U.S. Regulatory Information for Revlimid

REVLIMID® (lenalidomide) in combination with dexamethasone is indicated for the treatment of multiple myeloma (MM) patients who have received at least one prior therapy.

REVLIMID® (lenalidomide) is indicated for patients with transfusion-dependent anemia due to Low- or Intermediate-1–risk myelodysplastic syndromes (MDS) associated with a deletion 5q cytogenetic abnormality with or without additional cytogenetic abnormalities.

That’s a lot to digest!  Instead of plowing-through all of that, click-on the headline link below to access a post I did about this on MyelomaNews.com last week, which includes access to an excellent summary of these three maintenance trials in Science Daily:

Lenalidomide Shows Significant Benefit for Myeloma Patients, Phase III Study Suggests

 

You do know that you can follow research related multiple myeloma, amyloidosis and MDS news on MyelomaNews.com, right?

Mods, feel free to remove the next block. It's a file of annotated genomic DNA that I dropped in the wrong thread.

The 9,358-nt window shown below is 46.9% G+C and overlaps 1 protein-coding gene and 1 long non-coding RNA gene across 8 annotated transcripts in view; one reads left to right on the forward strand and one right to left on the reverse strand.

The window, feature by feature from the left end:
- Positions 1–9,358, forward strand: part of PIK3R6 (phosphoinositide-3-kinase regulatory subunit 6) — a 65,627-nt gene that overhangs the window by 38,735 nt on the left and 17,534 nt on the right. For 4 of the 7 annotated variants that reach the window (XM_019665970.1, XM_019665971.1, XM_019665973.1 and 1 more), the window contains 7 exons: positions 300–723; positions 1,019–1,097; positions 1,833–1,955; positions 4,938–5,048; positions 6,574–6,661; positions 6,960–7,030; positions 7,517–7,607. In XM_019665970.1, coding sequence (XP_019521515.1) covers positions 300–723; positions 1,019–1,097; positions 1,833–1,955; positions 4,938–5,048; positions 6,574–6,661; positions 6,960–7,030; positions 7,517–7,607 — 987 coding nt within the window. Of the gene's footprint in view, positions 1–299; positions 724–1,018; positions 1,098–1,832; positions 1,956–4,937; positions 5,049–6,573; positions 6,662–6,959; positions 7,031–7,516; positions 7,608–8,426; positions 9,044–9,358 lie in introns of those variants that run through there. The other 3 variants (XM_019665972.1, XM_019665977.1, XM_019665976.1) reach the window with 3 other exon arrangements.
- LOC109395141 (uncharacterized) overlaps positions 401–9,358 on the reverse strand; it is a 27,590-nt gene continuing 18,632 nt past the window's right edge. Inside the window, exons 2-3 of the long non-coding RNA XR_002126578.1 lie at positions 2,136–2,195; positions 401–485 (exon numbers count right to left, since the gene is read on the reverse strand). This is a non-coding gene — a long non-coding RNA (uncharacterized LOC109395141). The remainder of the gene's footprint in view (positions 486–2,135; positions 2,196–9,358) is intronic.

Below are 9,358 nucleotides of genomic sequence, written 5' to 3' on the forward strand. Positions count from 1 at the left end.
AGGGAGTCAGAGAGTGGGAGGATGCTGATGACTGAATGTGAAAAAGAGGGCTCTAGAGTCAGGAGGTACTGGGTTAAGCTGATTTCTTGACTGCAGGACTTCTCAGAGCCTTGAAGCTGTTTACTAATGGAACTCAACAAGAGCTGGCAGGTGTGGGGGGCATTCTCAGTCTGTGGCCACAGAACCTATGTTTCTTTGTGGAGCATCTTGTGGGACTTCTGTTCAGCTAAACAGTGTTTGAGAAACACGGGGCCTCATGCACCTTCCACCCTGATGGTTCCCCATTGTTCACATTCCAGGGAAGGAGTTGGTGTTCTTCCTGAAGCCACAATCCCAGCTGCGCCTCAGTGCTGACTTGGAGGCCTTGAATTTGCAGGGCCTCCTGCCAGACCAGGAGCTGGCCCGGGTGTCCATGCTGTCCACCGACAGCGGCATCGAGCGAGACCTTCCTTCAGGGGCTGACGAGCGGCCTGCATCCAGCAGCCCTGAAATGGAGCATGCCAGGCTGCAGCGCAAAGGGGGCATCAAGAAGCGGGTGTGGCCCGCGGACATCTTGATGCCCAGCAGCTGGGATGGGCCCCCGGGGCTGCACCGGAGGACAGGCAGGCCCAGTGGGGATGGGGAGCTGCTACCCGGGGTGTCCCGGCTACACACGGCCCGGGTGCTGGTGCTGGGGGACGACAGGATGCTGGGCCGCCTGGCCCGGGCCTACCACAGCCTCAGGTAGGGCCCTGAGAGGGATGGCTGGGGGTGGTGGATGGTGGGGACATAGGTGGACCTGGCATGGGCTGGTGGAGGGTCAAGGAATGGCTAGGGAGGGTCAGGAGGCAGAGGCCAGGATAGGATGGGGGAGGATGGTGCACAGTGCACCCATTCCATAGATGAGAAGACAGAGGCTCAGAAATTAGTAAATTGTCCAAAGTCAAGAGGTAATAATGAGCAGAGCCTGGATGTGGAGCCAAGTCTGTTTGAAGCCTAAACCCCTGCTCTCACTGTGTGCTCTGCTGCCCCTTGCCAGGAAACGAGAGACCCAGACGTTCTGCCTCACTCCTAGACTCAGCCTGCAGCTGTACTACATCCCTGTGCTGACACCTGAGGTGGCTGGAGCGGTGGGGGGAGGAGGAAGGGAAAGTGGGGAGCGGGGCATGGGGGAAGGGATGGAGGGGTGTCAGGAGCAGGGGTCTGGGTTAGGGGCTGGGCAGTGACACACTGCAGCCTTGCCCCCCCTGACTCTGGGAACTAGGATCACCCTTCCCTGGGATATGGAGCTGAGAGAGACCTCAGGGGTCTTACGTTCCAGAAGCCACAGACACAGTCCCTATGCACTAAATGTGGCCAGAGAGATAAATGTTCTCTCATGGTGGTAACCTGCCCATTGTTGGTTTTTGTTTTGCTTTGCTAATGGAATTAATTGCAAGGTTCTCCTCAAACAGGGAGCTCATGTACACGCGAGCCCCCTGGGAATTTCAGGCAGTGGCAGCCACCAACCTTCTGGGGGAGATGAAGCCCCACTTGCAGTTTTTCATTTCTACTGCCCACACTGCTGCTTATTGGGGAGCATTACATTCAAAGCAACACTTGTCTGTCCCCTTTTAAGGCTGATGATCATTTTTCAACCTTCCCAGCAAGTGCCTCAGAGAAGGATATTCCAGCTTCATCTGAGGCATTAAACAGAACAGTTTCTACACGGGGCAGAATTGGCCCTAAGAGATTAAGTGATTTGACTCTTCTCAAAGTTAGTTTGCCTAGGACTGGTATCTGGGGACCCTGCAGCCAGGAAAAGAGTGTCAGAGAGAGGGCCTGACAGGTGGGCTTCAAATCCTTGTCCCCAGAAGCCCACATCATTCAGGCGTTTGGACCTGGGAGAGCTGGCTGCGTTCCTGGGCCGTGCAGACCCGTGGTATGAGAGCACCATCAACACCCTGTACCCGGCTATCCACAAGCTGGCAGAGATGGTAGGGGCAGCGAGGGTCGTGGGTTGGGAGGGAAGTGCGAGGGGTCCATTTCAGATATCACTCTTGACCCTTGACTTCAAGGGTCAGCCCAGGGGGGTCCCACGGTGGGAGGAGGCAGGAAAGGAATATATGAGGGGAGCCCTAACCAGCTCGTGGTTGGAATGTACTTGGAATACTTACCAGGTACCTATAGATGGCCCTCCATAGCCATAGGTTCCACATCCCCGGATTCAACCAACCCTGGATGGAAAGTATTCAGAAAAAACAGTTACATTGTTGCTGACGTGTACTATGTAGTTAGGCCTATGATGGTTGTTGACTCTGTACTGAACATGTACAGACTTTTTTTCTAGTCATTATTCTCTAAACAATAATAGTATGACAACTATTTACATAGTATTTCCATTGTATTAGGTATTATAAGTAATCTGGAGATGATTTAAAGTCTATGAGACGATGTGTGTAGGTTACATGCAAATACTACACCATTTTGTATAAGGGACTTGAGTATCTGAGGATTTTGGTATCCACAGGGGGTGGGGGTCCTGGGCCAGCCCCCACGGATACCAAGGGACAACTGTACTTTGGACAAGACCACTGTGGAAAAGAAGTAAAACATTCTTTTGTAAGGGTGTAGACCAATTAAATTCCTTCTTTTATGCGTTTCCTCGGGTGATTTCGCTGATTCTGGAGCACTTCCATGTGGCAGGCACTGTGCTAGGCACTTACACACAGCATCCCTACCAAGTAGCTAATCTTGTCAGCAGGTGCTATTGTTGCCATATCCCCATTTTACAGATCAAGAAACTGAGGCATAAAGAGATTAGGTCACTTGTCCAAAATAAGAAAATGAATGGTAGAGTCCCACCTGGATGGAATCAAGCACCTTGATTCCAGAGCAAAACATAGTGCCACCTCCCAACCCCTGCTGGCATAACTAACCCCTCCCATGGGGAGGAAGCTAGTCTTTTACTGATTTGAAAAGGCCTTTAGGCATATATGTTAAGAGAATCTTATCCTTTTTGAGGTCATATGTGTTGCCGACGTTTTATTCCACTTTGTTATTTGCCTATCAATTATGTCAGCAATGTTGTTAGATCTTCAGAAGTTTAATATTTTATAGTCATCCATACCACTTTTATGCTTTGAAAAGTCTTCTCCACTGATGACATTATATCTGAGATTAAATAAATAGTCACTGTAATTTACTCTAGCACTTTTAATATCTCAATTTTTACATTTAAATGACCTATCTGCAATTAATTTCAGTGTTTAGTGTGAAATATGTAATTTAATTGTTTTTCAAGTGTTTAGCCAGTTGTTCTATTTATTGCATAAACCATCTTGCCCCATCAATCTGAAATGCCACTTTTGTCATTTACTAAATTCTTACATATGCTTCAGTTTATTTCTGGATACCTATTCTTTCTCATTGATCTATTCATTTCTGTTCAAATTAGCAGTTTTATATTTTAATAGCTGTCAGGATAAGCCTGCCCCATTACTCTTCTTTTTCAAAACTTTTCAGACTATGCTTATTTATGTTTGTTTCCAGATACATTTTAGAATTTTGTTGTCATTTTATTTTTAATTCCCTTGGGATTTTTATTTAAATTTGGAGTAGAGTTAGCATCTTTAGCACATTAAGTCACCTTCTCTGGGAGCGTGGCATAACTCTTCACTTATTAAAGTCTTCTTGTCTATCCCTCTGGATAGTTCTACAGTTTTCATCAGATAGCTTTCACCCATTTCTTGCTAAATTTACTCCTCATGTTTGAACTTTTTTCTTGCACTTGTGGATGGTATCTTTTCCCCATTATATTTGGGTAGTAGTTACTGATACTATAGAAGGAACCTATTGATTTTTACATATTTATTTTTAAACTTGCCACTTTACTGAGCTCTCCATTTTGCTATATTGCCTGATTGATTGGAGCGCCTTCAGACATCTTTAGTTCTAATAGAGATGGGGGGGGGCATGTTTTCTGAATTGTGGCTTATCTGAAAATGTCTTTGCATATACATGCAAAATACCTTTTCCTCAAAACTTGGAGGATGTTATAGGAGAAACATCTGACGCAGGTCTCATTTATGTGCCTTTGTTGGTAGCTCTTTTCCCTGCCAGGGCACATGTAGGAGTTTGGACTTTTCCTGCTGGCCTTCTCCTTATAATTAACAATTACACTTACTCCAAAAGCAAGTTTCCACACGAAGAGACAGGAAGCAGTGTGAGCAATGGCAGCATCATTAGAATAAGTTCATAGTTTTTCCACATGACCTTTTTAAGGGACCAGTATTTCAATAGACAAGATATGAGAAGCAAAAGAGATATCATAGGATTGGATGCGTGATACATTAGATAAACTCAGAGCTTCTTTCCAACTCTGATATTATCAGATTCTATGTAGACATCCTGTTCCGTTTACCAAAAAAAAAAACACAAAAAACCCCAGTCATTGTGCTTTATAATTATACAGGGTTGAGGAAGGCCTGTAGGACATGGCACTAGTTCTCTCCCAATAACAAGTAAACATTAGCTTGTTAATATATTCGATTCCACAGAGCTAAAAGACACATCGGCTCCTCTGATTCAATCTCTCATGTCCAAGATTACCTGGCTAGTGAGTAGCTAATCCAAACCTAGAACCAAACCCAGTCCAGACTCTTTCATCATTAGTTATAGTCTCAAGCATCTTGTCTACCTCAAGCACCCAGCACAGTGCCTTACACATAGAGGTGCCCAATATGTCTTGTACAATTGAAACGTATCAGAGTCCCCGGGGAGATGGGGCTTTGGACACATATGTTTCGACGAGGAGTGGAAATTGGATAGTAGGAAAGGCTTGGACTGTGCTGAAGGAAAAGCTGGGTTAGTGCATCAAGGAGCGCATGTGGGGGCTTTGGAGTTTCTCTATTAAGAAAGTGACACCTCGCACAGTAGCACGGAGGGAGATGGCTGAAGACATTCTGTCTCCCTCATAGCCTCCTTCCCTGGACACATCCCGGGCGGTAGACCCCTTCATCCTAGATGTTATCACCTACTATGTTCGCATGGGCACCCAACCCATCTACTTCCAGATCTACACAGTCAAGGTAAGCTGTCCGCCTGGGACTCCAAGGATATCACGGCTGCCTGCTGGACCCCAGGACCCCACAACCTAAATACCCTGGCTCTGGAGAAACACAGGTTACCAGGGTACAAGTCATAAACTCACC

The bottom line is this:  I’m not sure that the FDA’s pronouncement was all that bad–or that any of the three maintenance study results were all that good.  Nothing unexpected.  No game changers here.

Yes, Revlimid maintenance extends progression free survival (PFS) by nearly two years among a majority of post transplant patients.  This would be bigger news if it also extended patient’s lives (OS) just as long.  But alas, the OS numbers barely crept-up.

And the secondary cancer issue?  What choice do we have?  Like my melanoma, if a myeloma patients develops a secondary cancer, we will have to deal with it.  At least our blood counts and overall health is being monitored constantly–so any additional cancers should be caught early.